Too often we shun, in the guise of humility, the reward God has for His children. It’s our Father’s pleasure to reward us. And the greatest reward is Himself, His presence. God delights in His creation, for He made us in His own image. Jesus is our love gift from the Father. Rejoice!

There and Back Again

TaylorConf.Beth & Me

Thanks to everyone who prayed for Beth and me while we attended the Writers Conference at Taylor University. When I returned Paul asked me to rate the conference from 1 to 10. I told him that for my friend Beth it was a 10+ and for me it was a 9.

For Beth, it meant a handshake (in place of a contract to come soon) agreement with Hartline Literary Agency. Beth has completed three chapters of her Bible study on Philippians with the theme of friendship, designed for women.

For me, it meant encouragement for getting Bill’s messages in print, but with independent publishers. I met with an editorial advisor with ACW Press and he gave me some figures for that route. I pitched our book on The Church being transcribed by my blogger friend. It could be about 200 pages. So I’m to send the book proposal.

I also met with an author to ask questions about the process I’ve begun with Sermon to Book for Bill’s series on the 10 Commandments. She set my mind at ease about the editors structuring the chapters. She also advised me to request transcripts in order to compare their editing with Bill’s original messages. Michael has begun converting the cassette tapes into digital audio format. I have an hour phone call scheduled with STB next Monday 8/12. So I’m getting questions and topics ready.

The keynote speakers gave inspiring talks; class sessions we attended will benefit our writing; faculty and student staff helped us. We stayed on campus, and our dorm room happened to be the one where Stephen stayed during his freshman year. We enjoyed mealtime conversations with other conferees. A good conference all around, and I’m grateful for Beth driving and our sharing on the way there and back. At the conference she kept a lookout for me, for I tend to be where she is not.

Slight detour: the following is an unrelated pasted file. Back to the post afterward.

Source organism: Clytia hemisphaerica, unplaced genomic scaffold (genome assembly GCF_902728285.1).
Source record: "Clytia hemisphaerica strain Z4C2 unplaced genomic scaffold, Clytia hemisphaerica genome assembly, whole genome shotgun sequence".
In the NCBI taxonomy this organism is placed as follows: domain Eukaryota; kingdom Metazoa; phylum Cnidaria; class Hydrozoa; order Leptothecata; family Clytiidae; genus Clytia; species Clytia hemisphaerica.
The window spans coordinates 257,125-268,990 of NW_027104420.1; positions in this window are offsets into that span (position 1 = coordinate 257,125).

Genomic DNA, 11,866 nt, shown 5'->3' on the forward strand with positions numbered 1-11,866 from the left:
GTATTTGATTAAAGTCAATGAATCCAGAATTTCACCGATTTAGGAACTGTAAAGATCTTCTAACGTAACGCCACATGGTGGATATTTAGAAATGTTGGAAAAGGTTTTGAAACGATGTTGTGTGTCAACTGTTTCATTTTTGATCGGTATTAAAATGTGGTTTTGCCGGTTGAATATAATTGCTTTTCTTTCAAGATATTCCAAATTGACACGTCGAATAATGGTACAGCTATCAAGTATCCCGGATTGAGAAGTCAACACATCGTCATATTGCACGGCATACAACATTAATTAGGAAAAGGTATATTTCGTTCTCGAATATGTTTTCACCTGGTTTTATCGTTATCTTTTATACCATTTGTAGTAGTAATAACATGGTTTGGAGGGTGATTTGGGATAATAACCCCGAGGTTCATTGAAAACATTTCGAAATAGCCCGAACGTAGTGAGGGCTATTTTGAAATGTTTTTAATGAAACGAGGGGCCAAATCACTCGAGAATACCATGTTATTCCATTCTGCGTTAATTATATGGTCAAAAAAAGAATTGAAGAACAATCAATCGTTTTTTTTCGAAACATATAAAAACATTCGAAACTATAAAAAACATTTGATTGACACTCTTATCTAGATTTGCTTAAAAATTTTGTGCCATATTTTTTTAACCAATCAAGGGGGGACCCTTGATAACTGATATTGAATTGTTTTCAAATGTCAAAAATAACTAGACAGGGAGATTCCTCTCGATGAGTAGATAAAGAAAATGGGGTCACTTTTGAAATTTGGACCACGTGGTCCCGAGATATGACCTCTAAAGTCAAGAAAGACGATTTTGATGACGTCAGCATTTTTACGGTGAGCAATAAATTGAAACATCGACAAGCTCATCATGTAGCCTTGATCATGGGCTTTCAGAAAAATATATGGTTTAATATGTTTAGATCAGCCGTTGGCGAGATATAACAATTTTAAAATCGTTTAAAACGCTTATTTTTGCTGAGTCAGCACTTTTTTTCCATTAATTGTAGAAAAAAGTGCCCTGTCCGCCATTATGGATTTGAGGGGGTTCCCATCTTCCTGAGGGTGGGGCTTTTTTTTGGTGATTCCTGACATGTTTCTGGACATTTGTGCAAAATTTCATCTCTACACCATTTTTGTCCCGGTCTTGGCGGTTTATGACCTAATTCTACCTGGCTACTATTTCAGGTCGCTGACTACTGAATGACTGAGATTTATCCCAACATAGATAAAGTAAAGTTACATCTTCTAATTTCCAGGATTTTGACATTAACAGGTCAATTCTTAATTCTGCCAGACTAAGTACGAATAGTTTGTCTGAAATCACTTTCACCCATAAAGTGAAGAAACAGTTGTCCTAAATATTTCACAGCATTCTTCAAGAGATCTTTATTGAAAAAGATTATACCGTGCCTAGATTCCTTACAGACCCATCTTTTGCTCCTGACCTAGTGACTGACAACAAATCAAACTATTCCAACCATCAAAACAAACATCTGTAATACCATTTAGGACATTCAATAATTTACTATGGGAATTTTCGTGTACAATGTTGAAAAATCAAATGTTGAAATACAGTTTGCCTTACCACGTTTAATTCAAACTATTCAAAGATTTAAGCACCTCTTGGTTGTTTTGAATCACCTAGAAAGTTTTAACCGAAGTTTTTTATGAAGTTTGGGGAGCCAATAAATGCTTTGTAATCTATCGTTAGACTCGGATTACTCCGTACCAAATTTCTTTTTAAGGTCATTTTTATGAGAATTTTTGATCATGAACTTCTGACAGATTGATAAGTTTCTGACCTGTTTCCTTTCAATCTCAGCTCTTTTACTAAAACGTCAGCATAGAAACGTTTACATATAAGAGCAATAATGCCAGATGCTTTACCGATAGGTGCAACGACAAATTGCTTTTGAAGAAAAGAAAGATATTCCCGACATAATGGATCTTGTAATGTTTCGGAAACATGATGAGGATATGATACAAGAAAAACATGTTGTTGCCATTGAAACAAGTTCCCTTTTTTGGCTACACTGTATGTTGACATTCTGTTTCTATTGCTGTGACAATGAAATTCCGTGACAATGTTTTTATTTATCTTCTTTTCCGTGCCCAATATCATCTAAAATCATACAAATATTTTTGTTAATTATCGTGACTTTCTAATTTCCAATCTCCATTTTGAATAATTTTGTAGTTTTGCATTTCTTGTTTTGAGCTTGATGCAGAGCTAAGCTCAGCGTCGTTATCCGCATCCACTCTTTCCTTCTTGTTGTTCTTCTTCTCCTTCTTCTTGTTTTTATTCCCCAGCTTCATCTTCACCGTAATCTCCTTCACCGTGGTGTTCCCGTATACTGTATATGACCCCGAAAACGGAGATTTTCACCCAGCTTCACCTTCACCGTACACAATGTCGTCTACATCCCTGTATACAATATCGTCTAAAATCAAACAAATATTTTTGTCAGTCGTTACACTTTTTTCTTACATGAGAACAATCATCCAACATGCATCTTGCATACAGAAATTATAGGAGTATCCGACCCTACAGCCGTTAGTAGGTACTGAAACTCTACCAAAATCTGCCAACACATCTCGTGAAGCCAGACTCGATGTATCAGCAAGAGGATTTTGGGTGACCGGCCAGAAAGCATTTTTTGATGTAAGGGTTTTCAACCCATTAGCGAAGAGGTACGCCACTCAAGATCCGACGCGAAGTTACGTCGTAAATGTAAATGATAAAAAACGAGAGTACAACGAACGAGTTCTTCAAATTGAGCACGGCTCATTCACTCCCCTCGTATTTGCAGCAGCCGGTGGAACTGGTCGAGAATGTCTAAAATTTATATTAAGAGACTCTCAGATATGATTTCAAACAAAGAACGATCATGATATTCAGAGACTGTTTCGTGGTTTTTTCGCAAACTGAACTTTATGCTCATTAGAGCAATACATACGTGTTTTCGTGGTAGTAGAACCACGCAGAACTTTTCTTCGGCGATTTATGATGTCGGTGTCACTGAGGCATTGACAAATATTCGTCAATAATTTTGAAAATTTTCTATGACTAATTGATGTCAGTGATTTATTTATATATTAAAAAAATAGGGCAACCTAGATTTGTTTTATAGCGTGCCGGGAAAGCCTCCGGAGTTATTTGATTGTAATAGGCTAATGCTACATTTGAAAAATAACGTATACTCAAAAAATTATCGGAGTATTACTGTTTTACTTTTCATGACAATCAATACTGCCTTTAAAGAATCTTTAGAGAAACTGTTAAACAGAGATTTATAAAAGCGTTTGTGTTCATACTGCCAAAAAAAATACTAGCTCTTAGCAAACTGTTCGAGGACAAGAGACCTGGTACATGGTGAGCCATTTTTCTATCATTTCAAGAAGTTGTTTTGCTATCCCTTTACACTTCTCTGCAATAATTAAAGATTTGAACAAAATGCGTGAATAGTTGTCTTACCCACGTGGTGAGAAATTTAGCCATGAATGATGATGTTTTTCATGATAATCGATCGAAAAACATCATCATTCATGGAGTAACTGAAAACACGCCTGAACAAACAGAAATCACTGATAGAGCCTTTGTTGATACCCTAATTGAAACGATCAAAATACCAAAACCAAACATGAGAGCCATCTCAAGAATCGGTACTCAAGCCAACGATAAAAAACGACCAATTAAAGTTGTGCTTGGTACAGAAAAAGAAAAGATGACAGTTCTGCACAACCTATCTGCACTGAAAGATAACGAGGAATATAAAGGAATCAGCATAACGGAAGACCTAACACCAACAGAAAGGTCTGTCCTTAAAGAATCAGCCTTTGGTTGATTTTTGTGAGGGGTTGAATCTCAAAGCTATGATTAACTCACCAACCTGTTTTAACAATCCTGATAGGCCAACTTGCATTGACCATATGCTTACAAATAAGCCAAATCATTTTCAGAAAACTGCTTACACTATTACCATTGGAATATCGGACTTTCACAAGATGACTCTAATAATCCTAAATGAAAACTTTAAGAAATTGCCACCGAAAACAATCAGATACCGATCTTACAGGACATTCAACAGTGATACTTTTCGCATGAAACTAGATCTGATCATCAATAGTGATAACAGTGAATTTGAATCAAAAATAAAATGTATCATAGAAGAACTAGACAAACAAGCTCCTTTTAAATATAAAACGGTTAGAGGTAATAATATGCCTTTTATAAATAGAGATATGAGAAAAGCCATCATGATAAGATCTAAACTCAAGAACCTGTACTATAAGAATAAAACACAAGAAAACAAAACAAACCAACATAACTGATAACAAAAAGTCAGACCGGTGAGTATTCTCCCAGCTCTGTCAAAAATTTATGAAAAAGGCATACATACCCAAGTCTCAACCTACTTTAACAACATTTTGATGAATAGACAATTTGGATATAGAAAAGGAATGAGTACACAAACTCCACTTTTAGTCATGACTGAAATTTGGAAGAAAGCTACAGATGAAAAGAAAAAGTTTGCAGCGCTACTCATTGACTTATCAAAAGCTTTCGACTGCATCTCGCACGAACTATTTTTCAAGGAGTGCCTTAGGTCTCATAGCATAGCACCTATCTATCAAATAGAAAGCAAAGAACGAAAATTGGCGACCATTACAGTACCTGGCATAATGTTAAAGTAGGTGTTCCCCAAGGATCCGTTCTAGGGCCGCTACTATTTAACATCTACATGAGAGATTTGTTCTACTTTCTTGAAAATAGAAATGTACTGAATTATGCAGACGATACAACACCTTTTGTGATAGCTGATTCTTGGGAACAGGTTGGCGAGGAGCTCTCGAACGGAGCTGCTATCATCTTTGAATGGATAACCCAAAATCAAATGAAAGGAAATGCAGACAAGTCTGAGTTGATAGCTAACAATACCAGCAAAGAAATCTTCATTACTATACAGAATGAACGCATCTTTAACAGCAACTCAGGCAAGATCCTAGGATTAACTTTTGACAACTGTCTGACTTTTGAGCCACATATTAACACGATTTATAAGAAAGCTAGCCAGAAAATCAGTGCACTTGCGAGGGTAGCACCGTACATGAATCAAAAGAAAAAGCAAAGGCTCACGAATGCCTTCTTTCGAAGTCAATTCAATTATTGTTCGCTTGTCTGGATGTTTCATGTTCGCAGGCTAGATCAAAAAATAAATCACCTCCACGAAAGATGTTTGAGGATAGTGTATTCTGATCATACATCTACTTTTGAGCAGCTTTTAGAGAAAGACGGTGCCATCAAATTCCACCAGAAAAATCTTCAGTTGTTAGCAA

Off on an Adventure

Hobbit Home.Wales

I leave tomorrow for two days at Taylor University’s Professional Writers Conference. I have Beth Summitt to thank for driving and sharing this adventure of writing. From Bible studies she’s led at her church, she’s written a book on biblical friendship found in Paul’s letter to the Philippians. Beth and I attended Taylor’s conference last year and each pitched our book proposals.

This year my pitch is for one of Bill’s proposed books gleaned from his sermons on the Church. It’s not one of his usual series but a collection of sermons preached throughout his years at World Gospel Church, Terre Haute, Indiana. My new writer/blogger friend, Callie Daruk, is in the process of transcribing these sermons from cassette tapes, masters received after Bill retired. I edit the transcriptions from speaking to reading voice, and Callie and I have appreciated Bill’s teaching during the process.

Now it’s time to wind up for the pitch to get an agent and/or publisher interested in this book. That’s the adventure for writers who attend conferences where we get some one-on-one time with an agent, author, or publisher’s assistant, in addition to attending classes.

On my return I’ll post the “there and back again” follow-up of this adventure. Pray for us.


Today Bill went with me as I had several errands to run. He patiently waited while I got my hair cut. Later as I shopped for a casual top at Walmart, he followed me around the numerous display racks and shelves. No complaints. In an unfamiliar route he helps me look for street names and checks to see if cars are coming when we’re getting out of a parking space or waiting at a stop sign. I also look, for his right eye doesn’t have good vision.

We ate lunch at Chicago’s Pizza and Bill especially liked the sweet slice on the buffet. This stop was his favorite of all our errands. He likes to eat, paying attention to the clock, telling me it’s past 12 noon and we could have lunch. I think his eating is only to keep from being bored.